My second bout of the day feels a little more like me. It's a harder format than our usual Veteran NACs because every bout is livestreamed and scheduled. We finish the pool and I have a win record of 5-1. We will wait now for more than an hour for bouts to resume in the Direct Elimination Table. In between each bout, there will be a waiting time as well. The competition will ultimately stretch until the evening, more than 12 hours in the stadium. In the meantime, I am thrilled to get to know my peers from other countries. The most striking similarity between us all might be that we have all painstakingly carved this precious time of self indulgence from a life of adult responsibilities. I am astounded that fencers from long ago (legends of our youth) are now running around fencing and laughing it up with Moms and Dads that started fencing alongside their kids. The best part about it all is that the late comer parent/athlete fencing converts are doing just fine. Everyone wins a little and loses a little. Everyone is happy to be there. Everyone is tired. Everyone is paying for themselves. Everyone is having a beer (at the venue) after they finish for the day. In this alt-universe of older fencing, there aren’t as many barriers to friendship, and sportsmanship as there are when one is young. It is an amazing experience. It is fencing gratitude.
It’s especially satisfying to see how many of the competitors are also coaches. Some of them are on the forefront of the coaching frontier. Beth Davidson, who I will eventually fence in the final for the Category A Women’s Saber World Championship, is one of the leading online coaches in Great Britain. Much of her work came in handy during the Pandemic and she has kept at it ever since. It's thanks to her and other European veteran fencing enthusiasts that competition in an athlete’s later years has picked up more interest recently. New international European Veteran events are popping up with more frequency all the time. There is even a proposal to include the 40s category at Vet Worlds in 2024. It won’t be surprising when the intensity of these Veteran Competitions reaches the same frenzy as the rest of the FIE categories. After all, as my friend Michael Mehall said to me, “Veterans are most of the fencing world.” He’s right. We are most of the fencing world. Collectively, we have the most money for sure. Additionally we are the most likely group to give back to the sport in all aspects from financial to officiating to administration and coaching. It makes sense that we are ready to enjoy the activity we love so much on a performance oriented, global stage.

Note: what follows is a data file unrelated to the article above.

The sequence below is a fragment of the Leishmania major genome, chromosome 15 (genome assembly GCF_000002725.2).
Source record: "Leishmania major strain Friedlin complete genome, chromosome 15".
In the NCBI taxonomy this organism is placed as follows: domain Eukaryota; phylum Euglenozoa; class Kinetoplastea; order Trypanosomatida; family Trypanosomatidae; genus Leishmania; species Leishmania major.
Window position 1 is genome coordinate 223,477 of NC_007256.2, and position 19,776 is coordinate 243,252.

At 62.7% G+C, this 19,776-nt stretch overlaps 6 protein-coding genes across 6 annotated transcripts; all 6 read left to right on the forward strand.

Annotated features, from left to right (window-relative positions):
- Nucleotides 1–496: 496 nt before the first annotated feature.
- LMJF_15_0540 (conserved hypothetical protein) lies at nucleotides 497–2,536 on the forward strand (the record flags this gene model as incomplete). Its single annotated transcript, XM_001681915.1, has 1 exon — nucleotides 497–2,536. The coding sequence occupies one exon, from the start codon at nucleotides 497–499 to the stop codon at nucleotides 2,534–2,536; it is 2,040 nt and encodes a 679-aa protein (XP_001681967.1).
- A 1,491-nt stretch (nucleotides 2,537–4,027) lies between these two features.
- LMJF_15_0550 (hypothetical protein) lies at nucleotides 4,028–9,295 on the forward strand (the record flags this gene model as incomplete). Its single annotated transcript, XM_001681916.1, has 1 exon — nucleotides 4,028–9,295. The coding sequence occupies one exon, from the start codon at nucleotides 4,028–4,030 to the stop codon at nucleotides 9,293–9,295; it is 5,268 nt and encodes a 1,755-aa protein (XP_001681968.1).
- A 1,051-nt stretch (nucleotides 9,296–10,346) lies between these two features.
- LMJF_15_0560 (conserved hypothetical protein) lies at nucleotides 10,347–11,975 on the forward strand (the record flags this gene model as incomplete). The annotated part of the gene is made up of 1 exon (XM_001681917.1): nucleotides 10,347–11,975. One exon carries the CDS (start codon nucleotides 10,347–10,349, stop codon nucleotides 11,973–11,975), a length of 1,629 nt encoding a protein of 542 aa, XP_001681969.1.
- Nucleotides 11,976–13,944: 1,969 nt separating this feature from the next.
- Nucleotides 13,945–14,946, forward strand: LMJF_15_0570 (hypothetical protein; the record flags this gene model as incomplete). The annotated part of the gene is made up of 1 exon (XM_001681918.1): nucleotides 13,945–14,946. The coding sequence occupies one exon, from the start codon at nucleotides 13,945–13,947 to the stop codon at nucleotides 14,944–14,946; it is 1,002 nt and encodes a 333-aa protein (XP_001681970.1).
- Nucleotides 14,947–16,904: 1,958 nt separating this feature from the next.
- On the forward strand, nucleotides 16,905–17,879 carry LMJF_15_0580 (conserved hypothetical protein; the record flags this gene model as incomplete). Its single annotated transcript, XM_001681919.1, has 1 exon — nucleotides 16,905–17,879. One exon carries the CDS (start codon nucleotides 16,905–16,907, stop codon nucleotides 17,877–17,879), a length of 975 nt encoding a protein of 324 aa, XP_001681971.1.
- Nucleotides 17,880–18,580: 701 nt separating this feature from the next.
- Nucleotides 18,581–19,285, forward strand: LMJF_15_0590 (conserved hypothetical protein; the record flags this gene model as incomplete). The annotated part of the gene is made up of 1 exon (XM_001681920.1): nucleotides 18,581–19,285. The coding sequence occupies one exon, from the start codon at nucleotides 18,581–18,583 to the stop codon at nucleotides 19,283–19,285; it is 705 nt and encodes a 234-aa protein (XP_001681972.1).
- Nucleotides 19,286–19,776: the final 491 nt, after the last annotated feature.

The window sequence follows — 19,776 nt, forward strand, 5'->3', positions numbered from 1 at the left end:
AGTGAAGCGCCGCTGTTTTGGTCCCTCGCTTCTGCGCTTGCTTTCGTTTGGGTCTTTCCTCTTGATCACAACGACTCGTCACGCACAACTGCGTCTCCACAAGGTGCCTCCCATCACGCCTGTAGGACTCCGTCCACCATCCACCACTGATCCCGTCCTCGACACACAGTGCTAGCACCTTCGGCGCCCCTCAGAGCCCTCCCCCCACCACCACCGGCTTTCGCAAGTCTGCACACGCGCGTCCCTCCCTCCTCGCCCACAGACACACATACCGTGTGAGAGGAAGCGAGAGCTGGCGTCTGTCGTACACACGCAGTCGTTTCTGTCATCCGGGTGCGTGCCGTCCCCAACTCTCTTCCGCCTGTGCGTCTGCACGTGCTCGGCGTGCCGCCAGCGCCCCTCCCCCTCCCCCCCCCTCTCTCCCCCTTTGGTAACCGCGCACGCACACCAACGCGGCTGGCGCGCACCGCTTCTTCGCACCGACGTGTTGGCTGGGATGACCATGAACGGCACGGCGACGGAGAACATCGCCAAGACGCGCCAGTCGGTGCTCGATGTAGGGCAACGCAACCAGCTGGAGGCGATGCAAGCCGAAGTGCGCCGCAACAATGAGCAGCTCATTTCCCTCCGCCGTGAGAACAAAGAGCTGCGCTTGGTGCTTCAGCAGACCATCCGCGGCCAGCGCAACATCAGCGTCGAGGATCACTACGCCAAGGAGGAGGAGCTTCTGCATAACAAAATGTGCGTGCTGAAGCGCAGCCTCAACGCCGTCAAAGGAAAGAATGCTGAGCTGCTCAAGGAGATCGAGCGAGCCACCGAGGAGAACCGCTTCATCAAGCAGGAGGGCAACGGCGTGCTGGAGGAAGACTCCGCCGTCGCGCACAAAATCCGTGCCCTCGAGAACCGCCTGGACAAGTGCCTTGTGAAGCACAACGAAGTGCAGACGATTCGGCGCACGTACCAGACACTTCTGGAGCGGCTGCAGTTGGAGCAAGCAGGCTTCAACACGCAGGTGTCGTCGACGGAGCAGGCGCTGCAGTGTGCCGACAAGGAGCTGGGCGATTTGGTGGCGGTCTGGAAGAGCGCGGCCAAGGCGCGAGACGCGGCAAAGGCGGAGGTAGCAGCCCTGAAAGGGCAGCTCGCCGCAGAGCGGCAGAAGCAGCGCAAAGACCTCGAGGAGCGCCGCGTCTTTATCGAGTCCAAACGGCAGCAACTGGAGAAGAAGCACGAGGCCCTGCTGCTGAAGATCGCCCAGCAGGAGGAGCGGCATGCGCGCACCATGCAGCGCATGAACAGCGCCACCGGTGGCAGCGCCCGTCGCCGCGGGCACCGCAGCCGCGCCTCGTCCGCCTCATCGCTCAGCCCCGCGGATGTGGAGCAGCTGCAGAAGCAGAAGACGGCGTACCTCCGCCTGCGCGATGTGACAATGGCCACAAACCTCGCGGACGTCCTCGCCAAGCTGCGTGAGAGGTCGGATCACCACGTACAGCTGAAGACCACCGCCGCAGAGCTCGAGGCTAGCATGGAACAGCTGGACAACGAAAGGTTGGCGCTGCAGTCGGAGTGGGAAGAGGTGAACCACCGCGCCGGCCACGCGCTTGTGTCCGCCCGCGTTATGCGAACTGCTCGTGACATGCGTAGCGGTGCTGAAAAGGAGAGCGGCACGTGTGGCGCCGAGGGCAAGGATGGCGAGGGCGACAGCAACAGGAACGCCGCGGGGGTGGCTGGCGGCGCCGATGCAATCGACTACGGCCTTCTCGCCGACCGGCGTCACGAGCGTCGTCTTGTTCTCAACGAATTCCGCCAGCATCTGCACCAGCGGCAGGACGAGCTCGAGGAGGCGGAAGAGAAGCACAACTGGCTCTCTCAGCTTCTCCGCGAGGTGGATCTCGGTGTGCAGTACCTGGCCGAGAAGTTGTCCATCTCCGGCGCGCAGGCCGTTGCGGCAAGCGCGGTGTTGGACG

The final 8 of the competition gets the same red carpet treatment that every other world competition receives. All of our gear is confiscated and put into color coded fencing bags and caddied out to our assigned strips where we are announced with our competitors and officials for the bouts. I have found myself on the final strip with Beth. We are both genuinely thrilled and amused that we will fence the first and the last bout of this day with each other after so many years. This crazy turn of events have made us richer friends in only one day, even though we are each other’s biggest threat for the title. In that moment, as I test my weapon on her lame’, I realize that although I want to win (and I’ll be mad if I don’t) the real prize is this unexpected, friendship serendipity that has somehow been 20 years in the making.
I’ve decided to make an aggressive guard line start as my default for the bout. I’m going to be greedy in the middle. It's a good decision because the referees really want to call the most visible, assertive action. It’s also, conveniently, how I prefer to fence. I don’t know these referees by name but I have seen them on Youtube. They are so used to calling high level speed, my bet is that their eyes will follow the most movement. I score the first touch but right after I hit, my entire right leg freezes up in cramps. Honestly, it feels like I need an epidural. The pessimistic part of my brain says, “See?? You’re old.” Optimistic me tells pessimistic me to shut up because we are going forward 9 more times, pain or not. I stare into USA trainer Peggy Chin’s reassuring eyes for the rest of my five minute medical time out summoning all my belief in myself. She gives me some nasty tasting beverage that she assures me will do the trick and alleviate the cramps. I’m pretty sure it’s a placebo, but I decide to just believe her. Over the course of the day, Peggy has had to tend to all of my new psychosomatic injuries that have appeared like friends who drop by when you win the lottery or try to be a World Champion (either one). She is kind and absolutely supportive. She deserves a new car for all of the magic she did for me in Croatia. At the end of that 5 minutes, I have really memorized the hazel color of her irises while she gives me the most painful leg massage I can ever remember. Time is up. I apologize to Beth for my delay of bout. In my mind I am apologizing for old age. She is very gracious.